The world’s richest football club, Manchester United, “stands out like a sore thumb” for its lack of support for the women’s game in England, according to the sport’s most prominent female commentator.
Jacqui Oatley, the BBC Match of the Day broadcaster, said United were conspicuous by their absence from women’s football since 2005, despite the major commitment to the female game made by some of the Old Trafford club’s biggest Premier League rivals. “It’s great that Manchester City are taking [women’s football] seriously. The one that stands out like a sore thumb is Manchester United,” said Oatley. “To quote the great [Norwich City chairman] Delia Smith: ‘Where are you?’”
Oatley will host BBC Three’s presentation of the women’s Euro football championships, which begin tomorrow in Sweden. “It’s a real shame that Manchester United decided to scrap their women’s team right on the eve of England hosting the women’s Euros in 2005; the news came out and Manchester United said see you later. But you don’t need to be an accountant to see the figures in men’s football, to see how little is required to have a decent women’s set-up.”
The comments come as the FA celebrates 20 years of running women’s football and launches the “Kick Off Your Career” campaign to encourage young women to consider working in the industry.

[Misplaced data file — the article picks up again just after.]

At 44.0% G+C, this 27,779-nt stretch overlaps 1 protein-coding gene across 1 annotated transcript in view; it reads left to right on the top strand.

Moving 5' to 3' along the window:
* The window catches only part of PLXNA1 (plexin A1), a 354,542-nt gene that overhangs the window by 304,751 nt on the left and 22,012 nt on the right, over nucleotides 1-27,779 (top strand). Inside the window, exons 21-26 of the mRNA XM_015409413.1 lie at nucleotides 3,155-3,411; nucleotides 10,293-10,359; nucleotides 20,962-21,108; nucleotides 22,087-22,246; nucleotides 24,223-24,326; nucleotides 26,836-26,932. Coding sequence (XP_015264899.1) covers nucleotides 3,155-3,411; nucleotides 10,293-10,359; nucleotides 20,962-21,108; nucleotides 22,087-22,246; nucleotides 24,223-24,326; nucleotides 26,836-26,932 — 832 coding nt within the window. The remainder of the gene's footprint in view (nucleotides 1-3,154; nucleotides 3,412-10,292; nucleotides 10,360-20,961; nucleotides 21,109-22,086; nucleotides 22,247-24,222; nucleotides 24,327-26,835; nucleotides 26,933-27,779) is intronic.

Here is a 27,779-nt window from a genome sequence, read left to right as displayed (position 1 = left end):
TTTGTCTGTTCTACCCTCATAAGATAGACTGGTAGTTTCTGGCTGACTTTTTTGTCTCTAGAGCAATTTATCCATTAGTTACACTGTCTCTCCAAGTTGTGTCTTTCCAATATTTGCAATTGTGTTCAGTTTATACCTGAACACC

Oatley compared United unfavourably to other big Premier League clubs who have embraced women’s football. “Arsenal deserve so much credit for pushing women’s football forward and you look at the benefits they have had. They have won 18 major trophies since the Arsenal men last won one,” she said.
“Manchester United is the one missing club. Liverpool this season have really taken women’s football under their umbrella and moved them into their training complex, they are the only full-time club in the Women’s Super League and they are top of the league at the mid-season break.”
In an interview with The Independent, Oatley, a committee member of the Women in Football group, also complained that not enough women were being employed to cover the game in the written media.
“There aren’t many [female] sports writers on newspapers,” she said, calling for more mentoring opportunities for women. “Some started doing it, but then have stopped for whatever reason – from what I have heard it’s maybe the culture.”
Oatley was herself the victim of prejudice after becoming the first female commentator on Match of the Day six years ago, despite the fact she was an amateur footballer and has been “completely obsessed” with the game since the age of 12, when she “ripped down all the Bros posters from my walls”.
The criticisms she faced are “history” and she has, with a smiling face, since confronted former manager Dave Bassett, one of her critics. As one of her BBC commentary colleagues told her at the time: “You’ve played football but I’ve never kicked a ball in my life – and nobody has ever asked me.”
The BBC has itself been under pressure to increase the number of women on air across its output and its director of sport, Barbara Slater, is attempting to make the summer output a “watershed moment” in female sports presenting on its channels.